[ RadSafe ] At first I thought this completely off topic --on third thought I'm no longer so sure.
maurysis at peoplepc.com
Sat Nov 5 06:05:14 CDT 2011
Ed, please don't be offended by this -- it is not aimed at you but
rather is shared with you for the humorous perspective I thought it
might shed on this thread. Your email and the Barnum story just happened
along together at about the same time ... along with a whiff of $75
bottles of anti-radiation pills; an inevitable aspect of our humanity
that seems also a permanent part of us..
The Brick Man
Barnum knew the power of mystery. An unemployed man came to his museum
and asked Barnum for a job. Barnum handed the man five bricks and
instructed him to solemnly place the bricks in five specific places
around the outside of the museum. As he went from spot to spot, he was
to replace the brick at each spot with another one that he was carrying.
He was to answer no questions, speak to no one, and seem to be deaf and
dumb. Once an hour, he was to enter the museum, walk right next to the
ticket taker, seem to pay the fee, and then proceed through the museum
and out the door. A crowd began to form, watching the man and wondering
what he was doing. Many of the crowds followed him into the museum just
to see what was going on. In fact, the police had to ask Barnum to stop
the man, because the crowds that he was creating were stopping traffic.
Maury&Dog [MaurySiskel maurysis at peoplepc.com]
On 11/5/2011 1:28 AM, Ed Johnson wrote:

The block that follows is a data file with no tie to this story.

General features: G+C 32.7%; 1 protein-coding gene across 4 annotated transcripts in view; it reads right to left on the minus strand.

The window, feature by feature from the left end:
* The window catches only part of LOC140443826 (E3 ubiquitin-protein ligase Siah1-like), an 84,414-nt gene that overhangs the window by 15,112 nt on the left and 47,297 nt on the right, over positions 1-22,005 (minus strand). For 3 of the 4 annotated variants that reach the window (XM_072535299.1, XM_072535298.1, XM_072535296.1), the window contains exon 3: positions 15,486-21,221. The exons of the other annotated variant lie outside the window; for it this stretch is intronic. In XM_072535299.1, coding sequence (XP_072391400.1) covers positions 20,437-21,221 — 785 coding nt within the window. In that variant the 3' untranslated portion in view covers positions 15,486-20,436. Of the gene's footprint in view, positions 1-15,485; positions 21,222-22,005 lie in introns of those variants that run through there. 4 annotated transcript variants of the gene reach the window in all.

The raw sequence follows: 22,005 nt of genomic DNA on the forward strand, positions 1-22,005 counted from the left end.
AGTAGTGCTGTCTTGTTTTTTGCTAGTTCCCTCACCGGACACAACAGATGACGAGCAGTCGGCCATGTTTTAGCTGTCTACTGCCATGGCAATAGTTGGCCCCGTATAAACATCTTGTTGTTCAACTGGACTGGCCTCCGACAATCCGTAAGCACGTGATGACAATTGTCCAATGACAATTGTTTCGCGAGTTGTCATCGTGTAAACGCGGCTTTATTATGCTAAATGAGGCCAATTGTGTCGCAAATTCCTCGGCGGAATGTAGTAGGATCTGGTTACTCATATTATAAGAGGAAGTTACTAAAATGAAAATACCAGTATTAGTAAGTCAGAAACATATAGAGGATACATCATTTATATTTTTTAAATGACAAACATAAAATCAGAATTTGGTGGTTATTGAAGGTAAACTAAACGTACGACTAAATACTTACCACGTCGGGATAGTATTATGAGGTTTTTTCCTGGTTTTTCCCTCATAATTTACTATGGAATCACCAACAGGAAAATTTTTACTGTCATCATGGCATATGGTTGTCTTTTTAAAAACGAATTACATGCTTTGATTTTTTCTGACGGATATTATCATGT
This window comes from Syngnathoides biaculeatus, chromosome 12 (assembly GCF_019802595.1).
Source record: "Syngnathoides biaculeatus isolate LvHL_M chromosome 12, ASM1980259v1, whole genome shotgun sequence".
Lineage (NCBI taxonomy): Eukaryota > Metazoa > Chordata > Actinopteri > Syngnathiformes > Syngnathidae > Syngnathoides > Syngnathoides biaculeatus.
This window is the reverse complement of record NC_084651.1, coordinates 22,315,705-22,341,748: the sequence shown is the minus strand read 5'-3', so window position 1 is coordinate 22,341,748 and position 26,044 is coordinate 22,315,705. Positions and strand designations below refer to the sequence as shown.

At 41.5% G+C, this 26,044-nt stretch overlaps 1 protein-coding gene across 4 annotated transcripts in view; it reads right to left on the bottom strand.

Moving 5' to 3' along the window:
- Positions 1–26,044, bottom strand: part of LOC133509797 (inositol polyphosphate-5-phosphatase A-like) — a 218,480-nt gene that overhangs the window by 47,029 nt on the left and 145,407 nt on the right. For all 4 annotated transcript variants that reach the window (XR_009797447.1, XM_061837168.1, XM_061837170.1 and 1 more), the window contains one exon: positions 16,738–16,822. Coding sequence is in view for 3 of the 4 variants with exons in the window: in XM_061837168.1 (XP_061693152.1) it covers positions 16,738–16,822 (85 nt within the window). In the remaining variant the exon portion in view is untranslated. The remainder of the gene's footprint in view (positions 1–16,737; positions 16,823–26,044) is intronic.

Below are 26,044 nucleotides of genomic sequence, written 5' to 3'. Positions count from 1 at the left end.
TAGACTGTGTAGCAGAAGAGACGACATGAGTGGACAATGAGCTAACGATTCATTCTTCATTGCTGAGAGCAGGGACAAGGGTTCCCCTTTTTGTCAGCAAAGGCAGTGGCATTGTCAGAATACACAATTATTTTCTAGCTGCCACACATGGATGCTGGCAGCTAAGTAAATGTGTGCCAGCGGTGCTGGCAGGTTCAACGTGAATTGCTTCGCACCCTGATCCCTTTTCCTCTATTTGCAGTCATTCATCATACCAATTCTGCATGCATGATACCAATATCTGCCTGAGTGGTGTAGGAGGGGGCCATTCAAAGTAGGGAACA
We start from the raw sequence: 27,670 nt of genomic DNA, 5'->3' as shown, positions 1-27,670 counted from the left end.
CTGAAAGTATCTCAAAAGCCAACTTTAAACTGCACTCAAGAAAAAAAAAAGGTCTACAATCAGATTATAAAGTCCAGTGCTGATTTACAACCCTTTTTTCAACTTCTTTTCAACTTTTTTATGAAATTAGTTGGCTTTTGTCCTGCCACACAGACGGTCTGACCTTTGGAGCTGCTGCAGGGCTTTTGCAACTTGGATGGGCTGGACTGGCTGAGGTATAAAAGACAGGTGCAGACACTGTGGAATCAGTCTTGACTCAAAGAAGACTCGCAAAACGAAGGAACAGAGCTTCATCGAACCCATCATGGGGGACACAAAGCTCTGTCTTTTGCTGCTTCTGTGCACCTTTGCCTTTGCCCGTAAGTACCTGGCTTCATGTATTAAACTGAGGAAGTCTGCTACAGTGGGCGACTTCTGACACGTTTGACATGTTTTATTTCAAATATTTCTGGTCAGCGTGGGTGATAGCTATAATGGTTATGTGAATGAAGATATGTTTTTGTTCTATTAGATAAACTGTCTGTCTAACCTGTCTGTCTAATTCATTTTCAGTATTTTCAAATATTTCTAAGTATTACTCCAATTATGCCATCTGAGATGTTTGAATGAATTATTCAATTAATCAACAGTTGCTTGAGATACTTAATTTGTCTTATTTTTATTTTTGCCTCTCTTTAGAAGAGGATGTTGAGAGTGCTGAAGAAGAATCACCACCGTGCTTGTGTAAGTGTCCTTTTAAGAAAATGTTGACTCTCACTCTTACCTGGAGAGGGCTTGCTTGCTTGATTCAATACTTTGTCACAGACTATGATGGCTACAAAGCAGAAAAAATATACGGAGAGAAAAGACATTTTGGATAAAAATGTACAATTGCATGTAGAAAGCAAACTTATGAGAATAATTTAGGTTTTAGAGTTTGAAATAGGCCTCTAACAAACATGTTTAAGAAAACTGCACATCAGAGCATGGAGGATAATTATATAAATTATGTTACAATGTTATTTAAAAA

> There is little doubt that reactions based on fear were indeed an adaptation that contributed to our survival as a species over the course of tens of thousands of years, and for millions of years before that in our predecessor species. The genes that code for the complex protein structures that collectively are expressed as survival instinct behavior are certainly deeply ingrained in our genome. So it is likely that this inherited behavior is also a contributor to what seems to us (the experts) to be an over-reaction to the hazards that accompany the generation of nuclear power which are not detectable by the five senses (i.e., Ted de Castro has a valid point).
> But it is also true that such behavior was dominant before our species engaged its intellect into high gear. And there lies the heart of the problem. The growth of our technology from "stone knives and bear skins" (thank you Mr. Spock) up to the present day's zillions of applications that have resulted from an understanding of the quantum chromodynamic nature of our universe did not happen because people remained stuck in the "fear gear." The rise and acceleration of abstract and reasoned thought by bold and gifted individuals is what propelled technology to its current state. Those less gifted applied their intellect by trusting the intellect and uncommon abilities of the innovators, and went along with new technologies because they were immediately and personally beneficial, even though they remained ignorant of the details. This lead-and-follow pattern is still with us, but the current masses are not trusting the captains of our industry to lead them into reliance on what has become an extremely operationally safe and reliable energy source.